Goldfish are quite hardy once they are adapted to their environment but that'll take time too.
 
Nancie Baker
Posts: 45
  • Mark post as helpful
  • send pies
  • Quote
  • Report post to moderator
Thanks. The gold fish seem to be okay for now - vigorously swimming about. But the other 8 catfish died. Guess the shock of being dumped in that much ammonia was too much. Luckily, they didn't cost me much. I will for sure wait till the level is zero before I replace them!
 
Dan Tutor
Posts: 103
Location: Zone 5, Maine Coast
7
  • Mark post as helpful
  • send pies
  • Quote
  • Report post to moderator
First, stop feeding your fish. They can go for weeks without food.

It sounds like your system is not quite cycling yet. I had this same problem last year when I introduced bluegill fry to my few weeks old tank. I lost about half ( 8 ) before things finally adjusted. It took about a month. Google cycling aquaponic systems if you don't know what I mean by cycling.
Sylvia Bernsteins aquaponics book is a great overview for the new user, and there is a lot of info at her store at aquaponicssource.com.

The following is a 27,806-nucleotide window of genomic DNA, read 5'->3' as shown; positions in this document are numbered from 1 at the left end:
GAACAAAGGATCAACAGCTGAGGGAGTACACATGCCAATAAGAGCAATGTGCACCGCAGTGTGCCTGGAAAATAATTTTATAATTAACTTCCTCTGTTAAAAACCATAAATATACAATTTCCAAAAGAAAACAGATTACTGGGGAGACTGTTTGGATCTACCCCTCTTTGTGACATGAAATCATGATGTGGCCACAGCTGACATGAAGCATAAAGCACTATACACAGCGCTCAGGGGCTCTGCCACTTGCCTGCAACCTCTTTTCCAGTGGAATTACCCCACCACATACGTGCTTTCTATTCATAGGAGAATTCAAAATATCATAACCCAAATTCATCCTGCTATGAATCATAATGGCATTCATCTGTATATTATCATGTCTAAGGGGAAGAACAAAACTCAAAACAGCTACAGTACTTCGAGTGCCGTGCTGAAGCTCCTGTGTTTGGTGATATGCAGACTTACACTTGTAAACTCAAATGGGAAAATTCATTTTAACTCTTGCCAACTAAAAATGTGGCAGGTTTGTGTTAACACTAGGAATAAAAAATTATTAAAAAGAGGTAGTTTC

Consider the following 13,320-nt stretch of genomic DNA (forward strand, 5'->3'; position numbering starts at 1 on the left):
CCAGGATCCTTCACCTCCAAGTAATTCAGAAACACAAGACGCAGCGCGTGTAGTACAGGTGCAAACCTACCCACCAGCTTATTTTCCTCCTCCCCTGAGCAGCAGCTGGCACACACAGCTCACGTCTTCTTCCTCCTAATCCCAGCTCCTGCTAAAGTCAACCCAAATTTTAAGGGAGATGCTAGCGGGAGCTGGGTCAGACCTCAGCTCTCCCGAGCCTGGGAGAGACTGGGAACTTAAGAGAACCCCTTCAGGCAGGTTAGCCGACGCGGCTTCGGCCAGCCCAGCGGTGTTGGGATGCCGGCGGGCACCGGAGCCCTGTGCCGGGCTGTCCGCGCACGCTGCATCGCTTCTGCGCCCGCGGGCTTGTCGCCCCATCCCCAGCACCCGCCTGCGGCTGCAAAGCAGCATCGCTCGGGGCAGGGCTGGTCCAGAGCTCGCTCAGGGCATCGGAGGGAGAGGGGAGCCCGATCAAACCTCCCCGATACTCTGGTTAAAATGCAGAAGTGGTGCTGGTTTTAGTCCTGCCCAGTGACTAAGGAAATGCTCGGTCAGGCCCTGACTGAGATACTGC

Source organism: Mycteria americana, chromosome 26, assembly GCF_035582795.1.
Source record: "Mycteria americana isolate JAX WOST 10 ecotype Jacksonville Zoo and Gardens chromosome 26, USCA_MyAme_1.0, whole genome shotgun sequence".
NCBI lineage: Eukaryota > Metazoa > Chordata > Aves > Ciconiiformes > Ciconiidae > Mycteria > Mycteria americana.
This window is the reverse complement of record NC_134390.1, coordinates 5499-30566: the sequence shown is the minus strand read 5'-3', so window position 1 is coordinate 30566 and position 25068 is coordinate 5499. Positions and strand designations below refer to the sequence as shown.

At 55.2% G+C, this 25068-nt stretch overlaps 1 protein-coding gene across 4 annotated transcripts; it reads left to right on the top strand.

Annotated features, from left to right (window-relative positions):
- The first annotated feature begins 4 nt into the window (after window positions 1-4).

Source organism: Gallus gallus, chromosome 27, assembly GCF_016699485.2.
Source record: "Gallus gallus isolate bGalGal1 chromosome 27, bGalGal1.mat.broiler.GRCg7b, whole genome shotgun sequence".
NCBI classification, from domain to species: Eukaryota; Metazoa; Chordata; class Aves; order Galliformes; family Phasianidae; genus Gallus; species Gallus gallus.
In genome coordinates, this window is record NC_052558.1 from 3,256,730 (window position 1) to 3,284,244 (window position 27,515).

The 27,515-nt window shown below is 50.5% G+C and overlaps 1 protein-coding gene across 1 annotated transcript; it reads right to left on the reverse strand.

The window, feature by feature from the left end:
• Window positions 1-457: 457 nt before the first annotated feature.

Have you introduced any pond or aquarium water to your tank? That is one way to inoculate your water with the proper bacteria.

You can also try to fix the nitrites by adding salt, I forget how much per gallon, but the info is out there.
There are several good aquaponics forums on the web where you should be able to find lots more information.
Good luck!
 
Nancie Baker
Posts: 45
  • Mark post as helpful
  • send pies
  • Quote
  • Report post to moderator
Thanks, Dan. I've been looking into this on YouTube and other places on line. I know my problem was with over-feeding and I feel guilty if I don't feed. I let them go 2 days without food, then, last night gave a small bit, and will hold off feeding again until I have things under control.